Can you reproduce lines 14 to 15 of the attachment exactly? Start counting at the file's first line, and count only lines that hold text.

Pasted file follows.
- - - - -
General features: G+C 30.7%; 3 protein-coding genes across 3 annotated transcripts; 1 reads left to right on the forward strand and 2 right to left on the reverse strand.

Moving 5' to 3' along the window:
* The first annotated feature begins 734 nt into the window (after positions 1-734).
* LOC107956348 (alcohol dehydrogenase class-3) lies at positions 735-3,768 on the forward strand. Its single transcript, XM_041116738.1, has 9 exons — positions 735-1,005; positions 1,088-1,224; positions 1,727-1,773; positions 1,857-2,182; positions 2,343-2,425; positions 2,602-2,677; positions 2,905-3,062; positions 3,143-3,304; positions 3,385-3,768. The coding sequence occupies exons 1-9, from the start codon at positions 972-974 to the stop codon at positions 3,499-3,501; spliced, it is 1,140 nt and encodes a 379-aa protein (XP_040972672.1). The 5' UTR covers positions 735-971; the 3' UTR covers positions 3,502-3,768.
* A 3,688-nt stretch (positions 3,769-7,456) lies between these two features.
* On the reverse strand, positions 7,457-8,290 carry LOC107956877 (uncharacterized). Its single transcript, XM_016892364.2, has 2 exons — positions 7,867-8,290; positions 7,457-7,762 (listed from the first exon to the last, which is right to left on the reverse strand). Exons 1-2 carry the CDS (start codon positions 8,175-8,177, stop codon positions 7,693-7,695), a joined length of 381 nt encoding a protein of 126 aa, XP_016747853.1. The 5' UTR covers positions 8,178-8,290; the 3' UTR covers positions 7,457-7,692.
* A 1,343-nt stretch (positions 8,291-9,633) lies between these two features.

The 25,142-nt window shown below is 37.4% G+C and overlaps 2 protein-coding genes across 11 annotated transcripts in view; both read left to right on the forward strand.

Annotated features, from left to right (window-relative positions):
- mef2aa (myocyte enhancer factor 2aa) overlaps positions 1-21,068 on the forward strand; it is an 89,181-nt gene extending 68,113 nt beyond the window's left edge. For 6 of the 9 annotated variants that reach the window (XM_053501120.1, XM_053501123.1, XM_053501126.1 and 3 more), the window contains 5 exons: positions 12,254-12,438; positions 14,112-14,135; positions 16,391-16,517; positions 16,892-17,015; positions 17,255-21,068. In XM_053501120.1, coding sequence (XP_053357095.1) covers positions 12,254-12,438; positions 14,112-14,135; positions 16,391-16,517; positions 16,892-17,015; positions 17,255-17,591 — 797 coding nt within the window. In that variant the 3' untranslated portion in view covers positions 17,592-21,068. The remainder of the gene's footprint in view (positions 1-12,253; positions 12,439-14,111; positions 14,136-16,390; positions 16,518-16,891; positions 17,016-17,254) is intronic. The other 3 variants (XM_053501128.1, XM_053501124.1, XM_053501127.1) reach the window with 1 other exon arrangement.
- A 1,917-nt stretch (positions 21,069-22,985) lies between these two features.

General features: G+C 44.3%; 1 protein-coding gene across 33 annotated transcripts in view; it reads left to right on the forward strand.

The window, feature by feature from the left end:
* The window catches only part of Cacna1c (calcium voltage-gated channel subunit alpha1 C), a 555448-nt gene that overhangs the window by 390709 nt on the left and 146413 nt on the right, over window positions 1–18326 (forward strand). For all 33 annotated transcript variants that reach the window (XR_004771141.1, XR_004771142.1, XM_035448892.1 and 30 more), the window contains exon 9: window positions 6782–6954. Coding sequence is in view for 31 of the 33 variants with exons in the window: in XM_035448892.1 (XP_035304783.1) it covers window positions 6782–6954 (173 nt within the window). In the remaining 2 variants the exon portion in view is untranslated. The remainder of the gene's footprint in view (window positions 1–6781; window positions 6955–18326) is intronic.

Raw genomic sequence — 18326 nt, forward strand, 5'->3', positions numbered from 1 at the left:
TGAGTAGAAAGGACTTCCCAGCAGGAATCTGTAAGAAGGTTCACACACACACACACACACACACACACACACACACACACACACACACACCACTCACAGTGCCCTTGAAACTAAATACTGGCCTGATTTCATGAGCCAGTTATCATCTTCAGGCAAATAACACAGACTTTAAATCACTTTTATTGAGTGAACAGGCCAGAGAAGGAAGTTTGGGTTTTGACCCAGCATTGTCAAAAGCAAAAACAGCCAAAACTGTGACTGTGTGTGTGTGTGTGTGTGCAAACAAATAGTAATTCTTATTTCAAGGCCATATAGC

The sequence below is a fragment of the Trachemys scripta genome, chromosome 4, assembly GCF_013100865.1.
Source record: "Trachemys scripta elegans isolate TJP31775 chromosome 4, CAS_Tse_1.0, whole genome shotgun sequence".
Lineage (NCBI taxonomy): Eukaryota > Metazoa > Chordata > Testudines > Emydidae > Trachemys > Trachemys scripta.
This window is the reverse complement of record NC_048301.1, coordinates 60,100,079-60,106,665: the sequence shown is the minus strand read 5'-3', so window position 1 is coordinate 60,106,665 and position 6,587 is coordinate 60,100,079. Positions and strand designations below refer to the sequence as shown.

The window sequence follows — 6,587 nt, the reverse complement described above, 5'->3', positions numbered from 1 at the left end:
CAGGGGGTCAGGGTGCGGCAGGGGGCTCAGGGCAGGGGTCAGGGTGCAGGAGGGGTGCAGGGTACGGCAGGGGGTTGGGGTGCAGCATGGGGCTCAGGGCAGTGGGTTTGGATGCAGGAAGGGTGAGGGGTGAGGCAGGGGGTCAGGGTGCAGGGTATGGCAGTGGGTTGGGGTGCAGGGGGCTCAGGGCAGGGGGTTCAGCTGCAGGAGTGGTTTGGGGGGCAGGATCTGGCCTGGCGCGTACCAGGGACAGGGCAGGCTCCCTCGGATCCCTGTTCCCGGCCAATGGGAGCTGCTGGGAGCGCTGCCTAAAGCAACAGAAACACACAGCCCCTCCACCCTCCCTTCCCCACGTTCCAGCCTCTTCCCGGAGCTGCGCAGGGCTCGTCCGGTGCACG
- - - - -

* The window catches only part of Cacna1c (calcium voltage-gated channel subunit alpha1 C), a 555448-nt gene that overhangs the window by 390709 nt on the left and 146413 nt on the right, over window positions 1–18326 (forward strand). For all 33 annotated transcript variants that reach the window (XR_004771141.1, XR_004771142.1, XM_035448892.1 and 30 more), the window contains exon 9: window positions 6782–6954. Coding sequence is in view for 31 of the 33 variants with exons in the window: in XM_035448892.1 (XP_035304783.1) it covers window positions 6782–6954 (173 nt within the window). In the remaining 2 variants the exon portion in view is untranslated. The remainder of the gene's footprint in view (window positions 1–6781; window positions 6955–18326) is intronic.

Raw genomic sequence — 18326 nt, forward strand, 5'->3', positions numbered from 1 at the left: